Bank shares dragged Wall Street lower on Thursday on concerns the slowing global economy will continue to pressure down interest rates, while energy shares helped pare losses on a report that OPEC may move to cut oil production.
The S&P 500 touched its lowest in two years before bouncing back after the Wall Street Journal reported OPEC was ready to cooperate on production cuts, citing the UAE energy minister.
Financial shares, however, remained near their session lows and were on track to post their largest daily loss in five months.
“There’s great fear coming out of the banks,” said Jim Paulsen, chief investment officer at Wells Capital Management in Minneapolis.
He said the run into safety assets like Treasuries and gold indicated a capitulation among stock investors and “the downside risk from here is less than the upside potential.”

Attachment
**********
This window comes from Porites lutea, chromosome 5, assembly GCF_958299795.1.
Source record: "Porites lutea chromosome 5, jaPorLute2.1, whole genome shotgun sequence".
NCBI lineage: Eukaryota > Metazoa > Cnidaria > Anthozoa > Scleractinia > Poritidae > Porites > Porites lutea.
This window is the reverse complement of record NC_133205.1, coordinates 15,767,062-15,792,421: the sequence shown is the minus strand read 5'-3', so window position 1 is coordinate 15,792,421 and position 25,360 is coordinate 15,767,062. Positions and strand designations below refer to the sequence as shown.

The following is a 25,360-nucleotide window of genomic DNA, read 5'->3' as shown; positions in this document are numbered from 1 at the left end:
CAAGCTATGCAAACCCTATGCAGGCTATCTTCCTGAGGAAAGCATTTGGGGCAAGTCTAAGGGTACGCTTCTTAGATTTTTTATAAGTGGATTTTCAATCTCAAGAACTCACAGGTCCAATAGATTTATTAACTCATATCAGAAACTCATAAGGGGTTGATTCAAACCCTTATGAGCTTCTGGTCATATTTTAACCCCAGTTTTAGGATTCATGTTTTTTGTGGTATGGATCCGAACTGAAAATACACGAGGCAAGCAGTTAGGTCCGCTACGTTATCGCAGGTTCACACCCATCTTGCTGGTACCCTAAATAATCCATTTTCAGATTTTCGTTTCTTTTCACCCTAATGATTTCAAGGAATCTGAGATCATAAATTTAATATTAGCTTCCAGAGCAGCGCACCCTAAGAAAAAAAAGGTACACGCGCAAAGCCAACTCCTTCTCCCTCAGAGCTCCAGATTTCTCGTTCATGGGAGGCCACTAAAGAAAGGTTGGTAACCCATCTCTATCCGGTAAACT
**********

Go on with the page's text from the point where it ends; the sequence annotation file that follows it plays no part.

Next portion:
Spot gold prices jumped 4.3 percent, on track for their largest daily gain since June 2012. The yield on the benchmark 10-year U.S. Treasury note touched its lowest in more than three years.
The rout in bank stocks comes as investors fear that negative interest rates that a growing band of central banks has employed to spur economic growth is now part of the problem rather than the solution.
The Dow Jones industrial average fell 185.05 points, or 1.16 percent, to 15,729.69, the S&P 500 lost 13.9 points, or 0.75 percent, to 1,837.96 and the Nasdaq Composite added 6.43 points, or 0.15 percent, to 4,290.02.
Bank of America was one of the worst performing bank stocks, down 7.2 percent at $11.11.
Boeing tumbled 7 percent to $108.19, hit by a report that regulators are probing the planemaker’s accounting.
Cisco led tech stocks higher with a 10.4 percent increase at $24.87 after reporting a bigger-than-expected profit.
Declining issues outnumbered advancing ones on the NYSE by 2,576 to 525, for a 4.91-to-1 ratio on the downside; on the Nasdaq, 1,935 issues fell and 843 advanced for a 2.30-to-1 ratio favoring decliners.